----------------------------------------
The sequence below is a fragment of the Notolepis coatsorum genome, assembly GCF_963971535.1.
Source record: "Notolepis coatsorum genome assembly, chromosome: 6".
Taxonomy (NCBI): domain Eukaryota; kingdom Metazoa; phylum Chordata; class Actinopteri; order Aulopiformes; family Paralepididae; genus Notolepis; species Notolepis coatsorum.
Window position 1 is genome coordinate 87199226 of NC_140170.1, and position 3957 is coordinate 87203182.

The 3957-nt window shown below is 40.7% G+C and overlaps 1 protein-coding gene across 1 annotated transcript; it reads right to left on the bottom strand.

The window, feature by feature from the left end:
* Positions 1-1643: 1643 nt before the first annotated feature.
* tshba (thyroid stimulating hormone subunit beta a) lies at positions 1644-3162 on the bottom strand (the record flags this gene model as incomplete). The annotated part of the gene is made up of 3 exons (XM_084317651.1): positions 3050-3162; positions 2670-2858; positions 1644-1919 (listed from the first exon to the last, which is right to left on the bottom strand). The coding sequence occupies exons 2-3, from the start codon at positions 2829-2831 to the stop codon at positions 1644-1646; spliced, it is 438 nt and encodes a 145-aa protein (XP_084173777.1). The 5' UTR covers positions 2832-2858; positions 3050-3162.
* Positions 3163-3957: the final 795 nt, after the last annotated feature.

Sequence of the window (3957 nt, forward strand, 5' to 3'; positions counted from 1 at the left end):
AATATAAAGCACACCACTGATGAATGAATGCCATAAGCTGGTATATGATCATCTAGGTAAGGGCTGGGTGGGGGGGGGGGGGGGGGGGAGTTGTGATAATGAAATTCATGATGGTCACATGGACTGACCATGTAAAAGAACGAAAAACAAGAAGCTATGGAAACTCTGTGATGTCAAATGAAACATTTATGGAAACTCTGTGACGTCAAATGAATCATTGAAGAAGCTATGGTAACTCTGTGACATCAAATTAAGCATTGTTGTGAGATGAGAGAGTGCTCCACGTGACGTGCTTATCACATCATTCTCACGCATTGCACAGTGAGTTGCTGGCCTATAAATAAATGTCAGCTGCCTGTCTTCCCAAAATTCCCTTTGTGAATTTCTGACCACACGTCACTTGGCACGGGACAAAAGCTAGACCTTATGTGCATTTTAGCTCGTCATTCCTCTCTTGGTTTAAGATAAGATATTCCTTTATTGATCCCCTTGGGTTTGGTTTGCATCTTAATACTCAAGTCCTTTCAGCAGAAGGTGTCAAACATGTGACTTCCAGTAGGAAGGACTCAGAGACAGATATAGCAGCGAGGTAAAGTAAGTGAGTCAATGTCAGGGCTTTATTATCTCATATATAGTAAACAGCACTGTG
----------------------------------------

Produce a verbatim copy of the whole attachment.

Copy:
The sequence below is a fragment of the Notolepis coatsorum genome, assembly GCF_963971535.1.
Source record: "Notolepis coatsorum genome assembly, chromosome: 6".
Taxonomy (NCBI): domain Eukaryota; kingdom Metazoa; phylum Chordata; class Actinopteri; order Aulopiformes; family Paralepididae; genus Notolepis; species Notolepis coatsorum.
Window position 1 is genome coordinate 87199226 of NC_140170.1, and position 3957 is coordinate 87203182.

The 3957-nt window shown below is 40.7% G+C and overlaps 1 protein-coding gene across 1 annotated transcript; it reads right to left on the bottom strand.

The window, feature by feature from the left end:
* Positions 1-1643: 1643 nt before the first annotated feature.
* tshba (thyroid stimulating hormone subunit beta a) lies at positions 1644-3162 on the bottom strand (the record flags this gene model as incomplete). The annotated part of the gene is made up of 3 exons (XM_084317651.1): positions 3050-3162; positions 2670-2858; positions 1644-1919 (listed from the first exon to the last, which is right to left on the bottom strand). The coding sequence occupies exons 2-3, from the start codon at positions 2829-2831 to the stop codon at positions 1644-1646; spliced, it is 438 nt and encodes a 145-aa protein (XP_084173777.1). The 5' UTR covers positions 2832-2858; positions 3050-3162.
* Positions 3163-3957: the final 795 nt, after the last annotated feature.

Sequence of the window (3957 nt, forward strand, 5' to 3'; positions counted from 1 at the left end):
AATATAAAGCACACCACTGATGAATGAATGCCATAAGCTGGTATATGATCATCTAGGTAAGGGCTGGGTGGGGGGGGGGGGGGGGGGGAGTTGTGATAATGAAATTCATGATGGTCACATGGACTGACCATGTAAAAGAACGAAAAACAAGAAGCTATGGAAACTCTGTGATGTCAAATGAAACATTTATGGAAACTCTGTGACGTCAAATGAATCATTGAAGAAGCTATGGTAACTCTGTGACATCAAATTAAGCATTGTTGTGAGATGAGAGAGTGCTCCACGTGACGTGCTTATCACATCATTCTCACGCATTGCACAGTGAGTTGCTGGCCTATAAATAAATGTCAGCTGCCTGTCTTCCCAAAATTCCCTTTGTGAATTTCTGACCACACGTCACTTGGCACGGGACAAAAGCTAGACCTTATGTGCATTTTAGCTCGTCATTCCTCTCTTGGTTTAAGATAAGATATTCCTTTATTGATCCCCTTGGGTTTGGTTTGCATCTTAATACTCAAGTCCTTTCAGCAGAAGGTGTCAAACATGTGACTTCCAGTAGGAAGGACTCAGAGACAGATATAGCAGCGAGGTAAAGTAAGTGAGTCAATGTCAGGGCTTTATTATCTCATATATAGTAAACAGCACTGTG